ANIMAL NUTRITION

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ANIMAL NUTRITION:

ANIMAL NUTRITION

DEFINITION OF DIGESTION:

THE PROCESS OF BREAKING DOWN LARGE FOOD MOLECULES INTO SMALL ONES SO THAT THEY CAN BE ABSORBED BY THE BODY. Two major processes in breaking down food are: Physical breakdown - in the mouth Chemical breakdown – begins in mouth and continues along alimentary canal. DEFINITION OF DIGESTION

MECHANICAL AND PHYSICAL DIGESTION:

Involves breaking down of food into small lumps by: TEETH PERISTALTIC MOVEMENT OF GUT MECHANICAL AND PHYSICAL DIGESTION

Herbivores :

Herbivores They have teeth and jaws adapted for eating grass and vegetation. Incisors in the lower jaw are used to cut through grass by biting against a hard pad on the upper jaw. Canines are similar in shape and function to the incisors. Flat surface of premolars and molars is used to grind the vegetation. Jaws move from side to side to help grind vegetation better.

Carnivores :

Carnivores Their teeth and jaws are adapted to catching and killing prey, cutting flesh, and cracking bones. Carnassial teeth, premolars and molars help to shear meat and grind bones Sharp pointed incisors and canines tear meat Jaws have strong scissor action because they only move up and down.

Omnivores (humans):

Omnivores (humans) Their teeth and jaws are adapted for eating both vegetables ( though cellulose cannot be digested) and meat. Incisors – biting into soft food Canine – tearing into tough food Premolars & molars – crushing and grinding food

Slide 7:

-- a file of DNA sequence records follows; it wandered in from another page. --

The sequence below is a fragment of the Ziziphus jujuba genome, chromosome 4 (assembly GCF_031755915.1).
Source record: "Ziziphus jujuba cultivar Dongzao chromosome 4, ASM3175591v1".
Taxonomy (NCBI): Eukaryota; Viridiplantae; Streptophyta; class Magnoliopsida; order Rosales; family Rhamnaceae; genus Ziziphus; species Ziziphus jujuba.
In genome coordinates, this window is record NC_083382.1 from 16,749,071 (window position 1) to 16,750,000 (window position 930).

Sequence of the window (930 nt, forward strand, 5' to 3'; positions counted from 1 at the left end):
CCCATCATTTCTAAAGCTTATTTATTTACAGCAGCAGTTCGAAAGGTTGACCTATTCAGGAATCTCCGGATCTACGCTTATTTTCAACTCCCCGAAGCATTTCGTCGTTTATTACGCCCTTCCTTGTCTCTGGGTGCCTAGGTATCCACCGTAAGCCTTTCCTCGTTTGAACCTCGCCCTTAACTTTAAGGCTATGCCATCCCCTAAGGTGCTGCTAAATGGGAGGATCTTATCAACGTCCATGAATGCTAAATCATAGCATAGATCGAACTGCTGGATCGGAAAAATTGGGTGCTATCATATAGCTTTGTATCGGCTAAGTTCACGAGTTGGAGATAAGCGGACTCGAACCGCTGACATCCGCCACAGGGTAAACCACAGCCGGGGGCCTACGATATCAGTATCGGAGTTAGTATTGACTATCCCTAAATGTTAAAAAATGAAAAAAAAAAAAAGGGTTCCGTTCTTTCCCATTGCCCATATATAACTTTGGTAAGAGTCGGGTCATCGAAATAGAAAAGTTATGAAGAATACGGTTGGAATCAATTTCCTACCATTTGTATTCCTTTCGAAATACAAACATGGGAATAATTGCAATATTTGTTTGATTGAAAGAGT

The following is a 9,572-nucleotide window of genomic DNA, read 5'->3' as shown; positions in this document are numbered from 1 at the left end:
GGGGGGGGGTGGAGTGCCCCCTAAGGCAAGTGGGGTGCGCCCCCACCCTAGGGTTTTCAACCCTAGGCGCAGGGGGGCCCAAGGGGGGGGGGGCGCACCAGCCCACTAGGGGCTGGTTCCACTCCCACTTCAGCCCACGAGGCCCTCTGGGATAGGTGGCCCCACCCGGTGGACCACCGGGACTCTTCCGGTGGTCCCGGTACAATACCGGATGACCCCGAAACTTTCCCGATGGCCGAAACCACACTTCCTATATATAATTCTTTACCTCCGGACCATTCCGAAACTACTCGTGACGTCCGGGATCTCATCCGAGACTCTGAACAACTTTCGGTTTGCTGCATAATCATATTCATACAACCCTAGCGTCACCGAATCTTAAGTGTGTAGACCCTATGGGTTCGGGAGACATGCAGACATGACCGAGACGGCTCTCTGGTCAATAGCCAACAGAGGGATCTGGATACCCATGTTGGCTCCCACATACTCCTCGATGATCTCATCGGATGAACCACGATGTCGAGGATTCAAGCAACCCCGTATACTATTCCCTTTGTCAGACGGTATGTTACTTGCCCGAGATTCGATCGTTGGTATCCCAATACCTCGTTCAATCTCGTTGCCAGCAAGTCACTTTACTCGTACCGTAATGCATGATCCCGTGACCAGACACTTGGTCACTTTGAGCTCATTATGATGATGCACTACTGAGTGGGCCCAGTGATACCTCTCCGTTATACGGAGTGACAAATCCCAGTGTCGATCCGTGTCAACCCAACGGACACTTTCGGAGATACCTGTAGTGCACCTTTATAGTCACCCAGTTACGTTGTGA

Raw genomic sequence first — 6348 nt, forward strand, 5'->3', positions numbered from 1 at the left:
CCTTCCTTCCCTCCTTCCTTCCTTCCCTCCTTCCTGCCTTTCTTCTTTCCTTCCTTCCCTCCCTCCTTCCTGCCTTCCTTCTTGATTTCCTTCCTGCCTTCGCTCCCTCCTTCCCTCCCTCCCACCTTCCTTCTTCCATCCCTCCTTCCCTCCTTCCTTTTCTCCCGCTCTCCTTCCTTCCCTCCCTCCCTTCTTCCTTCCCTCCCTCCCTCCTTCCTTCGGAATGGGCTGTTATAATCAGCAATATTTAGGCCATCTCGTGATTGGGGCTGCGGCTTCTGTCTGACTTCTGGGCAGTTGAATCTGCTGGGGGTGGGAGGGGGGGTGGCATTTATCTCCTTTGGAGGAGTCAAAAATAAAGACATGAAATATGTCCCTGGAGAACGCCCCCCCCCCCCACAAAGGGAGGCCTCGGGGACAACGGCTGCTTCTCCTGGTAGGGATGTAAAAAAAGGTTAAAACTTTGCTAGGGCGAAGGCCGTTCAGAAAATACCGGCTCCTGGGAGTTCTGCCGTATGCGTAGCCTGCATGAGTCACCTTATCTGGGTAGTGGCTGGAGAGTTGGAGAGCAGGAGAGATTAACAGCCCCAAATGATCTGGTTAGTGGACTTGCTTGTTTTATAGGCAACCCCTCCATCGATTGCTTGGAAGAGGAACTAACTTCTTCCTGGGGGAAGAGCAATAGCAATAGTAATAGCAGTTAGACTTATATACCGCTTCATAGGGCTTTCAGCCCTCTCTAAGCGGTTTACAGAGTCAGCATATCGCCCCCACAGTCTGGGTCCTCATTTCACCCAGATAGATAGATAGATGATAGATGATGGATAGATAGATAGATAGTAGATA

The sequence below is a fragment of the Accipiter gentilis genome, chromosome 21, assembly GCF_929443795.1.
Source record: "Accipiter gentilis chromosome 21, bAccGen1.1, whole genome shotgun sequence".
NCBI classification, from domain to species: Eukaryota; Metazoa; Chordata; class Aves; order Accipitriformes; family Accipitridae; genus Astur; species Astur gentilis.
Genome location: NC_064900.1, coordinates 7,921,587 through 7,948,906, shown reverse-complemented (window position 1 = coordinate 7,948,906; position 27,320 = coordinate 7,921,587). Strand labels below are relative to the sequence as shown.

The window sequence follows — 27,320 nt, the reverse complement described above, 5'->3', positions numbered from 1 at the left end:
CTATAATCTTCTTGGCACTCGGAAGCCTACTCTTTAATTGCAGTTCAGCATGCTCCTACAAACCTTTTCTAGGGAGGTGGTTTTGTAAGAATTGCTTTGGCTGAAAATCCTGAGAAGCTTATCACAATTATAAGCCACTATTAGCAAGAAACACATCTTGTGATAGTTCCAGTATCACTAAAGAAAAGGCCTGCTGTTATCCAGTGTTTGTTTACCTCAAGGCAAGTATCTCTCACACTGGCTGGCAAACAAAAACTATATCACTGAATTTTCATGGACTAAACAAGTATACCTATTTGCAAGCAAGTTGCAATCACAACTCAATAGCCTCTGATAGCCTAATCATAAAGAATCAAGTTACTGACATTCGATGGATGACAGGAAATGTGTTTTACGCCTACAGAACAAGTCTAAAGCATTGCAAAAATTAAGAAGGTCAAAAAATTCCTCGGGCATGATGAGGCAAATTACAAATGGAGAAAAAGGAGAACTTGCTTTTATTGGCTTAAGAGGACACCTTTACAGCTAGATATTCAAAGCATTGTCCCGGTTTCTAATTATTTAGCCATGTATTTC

As food enters the mouth digestion begins Food is ground by the teeth into smaller pieces Taste, smell and appearance of food stimulate saliva secretion Saliva moistens food and the amylase present in it starts the chemical breakdown of starch Chewed food is called the bolus which is pushed to the back of the mouth by the tongue; this triggers swallowing

Structure of tooth:

Structure of tooth

Slide 10:

Parts of tooth include: Enamel: The hardest, white outer part of the tooth. Enamel is mostly made of calcium phosphate, a rock-hard mineral . Dentin : A layer underlying the enamel. Dentin is made of living cells, which secrete a hard mineral substance . Pulp : The softer, living inner structure of teeth. Blood vessels and nerves run through the pulp of the teeth. Cementum : A layer of connective tissue that binds the roots of the teeth firmly to the gums and jawbone. Periodontal ligament: Tissue that helps hold the teeth tightly against the jaw.

Tooth decay:

Tooth decay As food gets stuck in crevices between teeth and the bacteria grow on them, they make acids and also from a plaque. Acids corrode the tooth enamel, resulting in tooth decay (cavities). Cavities can affect every layer of tooth. If not treated, can cause pain, infection and tooth loss.

Dental care:

Dental care Brushing twice daily Flossing teeth regularly Avoiding excessive consumption of too sweet and too acidic foods Using mouthwash after eating something too acidic or too sweet Using alkaline toothpaste like fluoride toothpaste Visiting a dentist every 6 months.

Use of fluorides:

Use of fluorides Strengthens tooth enamel Added to toothpaste and drinking water (concentration of 1 parts per million) Excessive intake of fluorides leads to: Dental fluorosis Mild – tiny white streaks or specks on teeth Severe – appearance of black or brown stains on tooth enamel as well as cracking & pitting of teeth Kidney stones Bone fragility & cancer Very high doses are toxic so some people are opposed to its addition to drinking water

Dental fluorosis:

Dental fluorosis

Peristalsis :

Oesophagus has 2 layers of muscles in its walls. Outer layer – longitudinal muscle Inner layer – circular muscle Food is pushed down the digestive tract by peristalsis. peristalsis- - wave of muscular contraction which pushed the food down the alimentary canal Peristalsis